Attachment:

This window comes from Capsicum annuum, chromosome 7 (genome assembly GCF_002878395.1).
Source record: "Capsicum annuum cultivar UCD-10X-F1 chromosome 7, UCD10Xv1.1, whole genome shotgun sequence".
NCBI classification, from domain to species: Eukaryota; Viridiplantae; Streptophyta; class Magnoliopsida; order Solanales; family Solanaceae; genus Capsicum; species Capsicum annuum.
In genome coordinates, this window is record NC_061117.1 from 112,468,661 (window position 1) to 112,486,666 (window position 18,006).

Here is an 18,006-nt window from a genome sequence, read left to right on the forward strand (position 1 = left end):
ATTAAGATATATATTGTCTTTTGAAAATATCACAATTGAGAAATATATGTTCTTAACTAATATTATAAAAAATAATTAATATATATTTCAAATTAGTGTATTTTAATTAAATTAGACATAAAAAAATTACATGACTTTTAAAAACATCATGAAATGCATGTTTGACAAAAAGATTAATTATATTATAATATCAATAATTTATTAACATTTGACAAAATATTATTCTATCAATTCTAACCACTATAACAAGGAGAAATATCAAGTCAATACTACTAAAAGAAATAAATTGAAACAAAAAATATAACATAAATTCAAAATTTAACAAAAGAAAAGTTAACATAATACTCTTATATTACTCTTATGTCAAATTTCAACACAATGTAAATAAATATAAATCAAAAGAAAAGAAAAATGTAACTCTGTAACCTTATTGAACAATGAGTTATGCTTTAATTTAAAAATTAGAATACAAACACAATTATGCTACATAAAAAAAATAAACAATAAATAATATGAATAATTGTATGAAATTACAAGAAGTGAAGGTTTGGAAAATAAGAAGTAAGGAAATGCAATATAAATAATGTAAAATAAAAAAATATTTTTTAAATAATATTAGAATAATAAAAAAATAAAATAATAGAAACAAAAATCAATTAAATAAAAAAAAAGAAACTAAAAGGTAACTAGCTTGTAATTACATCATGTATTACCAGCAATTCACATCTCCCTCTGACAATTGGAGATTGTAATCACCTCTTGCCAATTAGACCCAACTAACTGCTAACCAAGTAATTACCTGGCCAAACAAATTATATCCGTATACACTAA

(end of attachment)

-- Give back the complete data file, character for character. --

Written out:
This window comes from Capsicum annuum, chromosome 7 (genome assembly GCF_002878395.1).
Source record: "Capsicum annuum cultivar UCD-10X-F1 chromosome 7, UCD10Xv1.1, whole genome shotgun sequence".
NCBI classification, from domain to species: Eukaryota; Viridiplantae; Streptophyta; class Magnoliopsida; order Solanales; family Solanaceae; genus Capsicum; species Capsicum annuum.
In genome coordinates, this window is record NC_061117.1 from 112,468,661 (window position 1) to 112,486,666 (window position 18,006).

Here is an 18,006-nt window from a genome sequence, read left to right on the forward strand (position 1 = left end):
ATTAAGATATATATTGTCTTTTGAAAATATCACAATTGAGAAATATATGTTCTTAACTAATATTATAAAAAATAATTAATATATATTTCAAATTAGTGTATTTTAATTAAATTAGACATAAAAAAATTACATGACTTTTAAAAACATCATGAAATGCATGTTTGACAAAAAGATTAATTATATTATAATATCAATAATTTATTAACATTTGACAAAATATTATTCTATCAATTCTAACCACTATAACAAGGAGAAATATCAAGTCAATACTACTAAAAGAAATAAATTGAAACAAAAAATATAACATAAATTCAAAATTTAACAAAAGAAAAGTTAACATAATACTCTTATATTACTCTTATGTCAAATTTCAACACAATGTAAATAAATATAAATCAAAAGAAAAGAAAAATGTAACTCTGTAACCTTATTGAACAATGAGTTATGCTTTAATTTAAAAATTAGAATACAAACACAATTATGCTACATAAAAAAAATAAACAATAAATAATATGAATAATTGTATGAAATTACAAGAAGTGAAGGTTTGGAAAATAAGAAGTAAGGAAATGCAATATAAATAATGTAAAATAAAAAAATATTTTTTAAATAATATTAGAATAATAAAAAAATAAAATAATAGAAACAAAAATCAATTAAATAAAAAAAAAGAAACTAAAAGGTAACTAGCTTGTAATTACATCATGTATTACCAGCAATTCACATCTCCCTCTGACAATTGGAGATTGTAATCACCTCTTGCCAATTAGACCCAACTAACTGCTAACCAAGTAATTACCTGGCCAAACAAATTATATCCGTATACACTAA